And best of all, I want to hear from you! If you have questions about how to find records, how to preserve any of your family records, photographs and artifacts, I want you to drop me an email. I love hearing from my readers and helping them anyway I can. Please email me at:

melissabarker20@hotmail.com



REMEMBER: IT'S NOT ALL ONLINE, CONTACT OR VISIT AN ARCHIVE TODAY!



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Researching in Libraries and Archives: The Do's and Don'ts

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Wednesday, October 30, 2019

Researching in Manuscript Collections

"31 Days of Tips from The Archive Lady"

DAY #30

Working in a county archive on a daily basis, I am surrounded by original records, photographs and ephemera. It is my job to organize the records we have in the Houston County (TN) Archives so that they are accessible to the pubic and that includes many of the wonderful genealogists that come through my door everyday.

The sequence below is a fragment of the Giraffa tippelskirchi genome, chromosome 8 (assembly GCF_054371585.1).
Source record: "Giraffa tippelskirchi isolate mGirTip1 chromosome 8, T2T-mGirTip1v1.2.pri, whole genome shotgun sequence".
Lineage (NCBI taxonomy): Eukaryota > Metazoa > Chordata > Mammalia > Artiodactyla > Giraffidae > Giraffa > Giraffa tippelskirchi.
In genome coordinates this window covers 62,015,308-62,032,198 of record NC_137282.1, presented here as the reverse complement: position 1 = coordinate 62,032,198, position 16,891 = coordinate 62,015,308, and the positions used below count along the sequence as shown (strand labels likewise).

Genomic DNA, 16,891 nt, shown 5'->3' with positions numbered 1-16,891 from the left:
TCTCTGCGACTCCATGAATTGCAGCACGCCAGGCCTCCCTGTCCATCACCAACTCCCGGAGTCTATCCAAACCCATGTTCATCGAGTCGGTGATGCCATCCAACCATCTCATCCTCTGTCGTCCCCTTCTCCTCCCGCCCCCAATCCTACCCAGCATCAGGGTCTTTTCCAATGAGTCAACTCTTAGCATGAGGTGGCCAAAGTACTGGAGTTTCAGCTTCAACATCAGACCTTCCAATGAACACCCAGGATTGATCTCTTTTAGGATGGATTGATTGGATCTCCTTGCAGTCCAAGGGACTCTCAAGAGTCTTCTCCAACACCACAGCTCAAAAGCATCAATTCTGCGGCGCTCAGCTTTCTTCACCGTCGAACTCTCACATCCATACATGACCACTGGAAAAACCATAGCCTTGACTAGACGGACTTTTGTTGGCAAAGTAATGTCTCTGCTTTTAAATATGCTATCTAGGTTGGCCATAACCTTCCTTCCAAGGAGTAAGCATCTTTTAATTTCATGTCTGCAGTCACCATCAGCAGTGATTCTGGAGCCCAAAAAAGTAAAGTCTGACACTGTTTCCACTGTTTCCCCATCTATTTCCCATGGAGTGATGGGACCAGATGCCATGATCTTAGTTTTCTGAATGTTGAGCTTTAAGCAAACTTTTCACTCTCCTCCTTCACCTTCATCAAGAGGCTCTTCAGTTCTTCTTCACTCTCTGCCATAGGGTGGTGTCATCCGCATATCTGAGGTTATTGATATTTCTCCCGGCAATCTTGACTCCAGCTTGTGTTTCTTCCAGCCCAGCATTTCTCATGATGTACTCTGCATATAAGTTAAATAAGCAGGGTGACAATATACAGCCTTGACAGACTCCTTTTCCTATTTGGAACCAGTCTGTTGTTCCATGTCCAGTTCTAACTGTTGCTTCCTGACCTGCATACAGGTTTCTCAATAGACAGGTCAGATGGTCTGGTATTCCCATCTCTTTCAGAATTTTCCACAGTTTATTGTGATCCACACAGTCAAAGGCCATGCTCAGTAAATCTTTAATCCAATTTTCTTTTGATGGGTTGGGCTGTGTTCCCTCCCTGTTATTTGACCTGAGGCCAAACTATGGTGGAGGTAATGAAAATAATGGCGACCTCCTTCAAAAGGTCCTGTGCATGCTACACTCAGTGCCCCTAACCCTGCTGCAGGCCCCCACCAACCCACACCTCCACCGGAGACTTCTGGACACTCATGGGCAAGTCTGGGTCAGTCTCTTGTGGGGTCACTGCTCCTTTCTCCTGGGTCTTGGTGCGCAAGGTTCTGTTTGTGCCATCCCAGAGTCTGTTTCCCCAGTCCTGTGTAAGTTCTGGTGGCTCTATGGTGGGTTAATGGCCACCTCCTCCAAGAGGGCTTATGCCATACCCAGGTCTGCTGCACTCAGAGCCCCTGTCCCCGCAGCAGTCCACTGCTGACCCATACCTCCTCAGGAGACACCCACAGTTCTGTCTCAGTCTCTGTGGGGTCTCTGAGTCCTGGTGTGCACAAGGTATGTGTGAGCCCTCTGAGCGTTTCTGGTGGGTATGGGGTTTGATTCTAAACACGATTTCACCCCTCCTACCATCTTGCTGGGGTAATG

Houston County, Tennessee Entrance

In my opinion, Manuscript Collections is one of the most underused and misunderstood record collections that a genealogist has at their disposal. A lot of genealogists don't even know to ask about this specific collection when they are doing research at an archive. One of the reasons for the "mystery" surrounding these record sources is these records are not sitting on shelves in the research area for the researchers to access themselves. These record sources are usually stored in back rooms or vaults and they have to be requested to be seen. Normally, genealogists have to request files be pulled the boxes of the Manuscript Collections and brought to them in the research room.

Genealogists need to know that archivist are there to help them. They stand at the ready to pull records that you request and they are ready to share the fantastic records found in Manuscript Collections.